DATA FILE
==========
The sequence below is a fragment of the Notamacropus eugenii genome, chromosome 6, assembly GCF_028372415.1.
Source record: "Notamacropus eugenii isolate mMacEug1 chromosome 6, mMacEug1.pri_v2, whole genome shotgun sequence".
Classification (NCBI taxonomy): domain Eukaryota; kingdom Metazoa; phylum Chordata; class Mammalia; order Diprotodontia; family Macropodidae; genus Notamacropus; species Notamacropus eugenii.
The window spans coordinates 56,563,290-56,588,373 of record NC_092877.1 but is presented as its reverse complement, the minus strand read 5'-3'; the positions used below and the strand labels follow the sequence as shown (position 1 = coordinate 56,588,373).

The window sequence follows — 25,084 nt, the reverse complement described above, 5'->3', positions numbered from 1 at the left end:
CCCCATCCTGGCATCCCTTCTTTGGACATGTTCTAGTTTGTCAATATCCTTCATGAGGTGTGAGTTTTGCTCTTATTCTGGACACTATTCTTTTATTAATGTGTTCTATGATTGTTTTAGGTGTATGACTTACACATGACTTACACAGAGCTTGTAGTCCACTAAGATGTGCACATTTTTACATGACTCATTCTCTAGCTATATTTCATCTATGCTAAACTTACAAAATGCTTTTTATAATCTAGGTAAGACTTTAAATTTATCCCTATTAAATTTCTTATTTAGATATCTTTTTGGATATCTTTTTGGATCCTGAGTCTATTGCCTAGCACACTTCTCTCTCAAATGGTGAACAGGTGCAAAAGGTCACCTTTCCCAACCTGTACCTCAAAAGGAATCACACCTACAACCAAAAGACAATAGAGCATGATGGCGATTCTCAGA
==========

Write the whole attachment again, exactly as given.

The sequence below is a fragment of the Notamacropus eugenii genome, chromosome 6, assembly GCF_028372415.1.
Source record: "Notamacropus eugenii isolate mMacEug1 chromosome 6, mMacEug1.pri_v2, whole genome shotgun sequence".
Classification (NCBI taxonomy): domain Eukaryota; kingdom Metazoa; phylum Chordata; class Mammalia; order Diprotodontia; family Macropodidae; genus Notamacropus; species Notamacropus eugenii.
The window spans coordinates 56,563,290-56,588,373 of record NC_092877.1 but is presented as its reverse complement, the minus strand read 5'-3'; the positions used below and the strand labels follow the sequence as shown (position 1 = coordinate 56,588,373).

The window sequence follows — 25,084 nt, the reverse complement described above, 5'->3', positions numbered from 1 at the left end:
CCCCATCCTGGCATCCCTTCTTTGGACATGTTCTAGTTTGTCAATATCCTTCATGAGGTGTGAGTTTTGCTCTTATTCTGGACACTATTCTTTTATTAATGTGTTCTATGATTGTTTTAGGTGTATGACTTACACATGACTTACACAGAGCTTGTAGTCCACTAAGATGTGCACATTTTTACATGACTCATTCTCTAGCTATATTTCATCTATGCTAAACTTACAAAATGCTTTTTATAATCTAGGTAAGACTTTAAATTTATCCCTATTAAATTTCTTATTTAGATATCTTTTTGGATATCTTTTTGGATCCTGAGTCTATTGCCTAGCACACTTCTCTCTCAAATGGTGAACAGGTGCAAAAGGTCACCTTTCCCAACCTGTACCTCAAAAGGAATCACACCTACAACCAAAAGACAATAGAGCATGATGGCGATTCTCAGA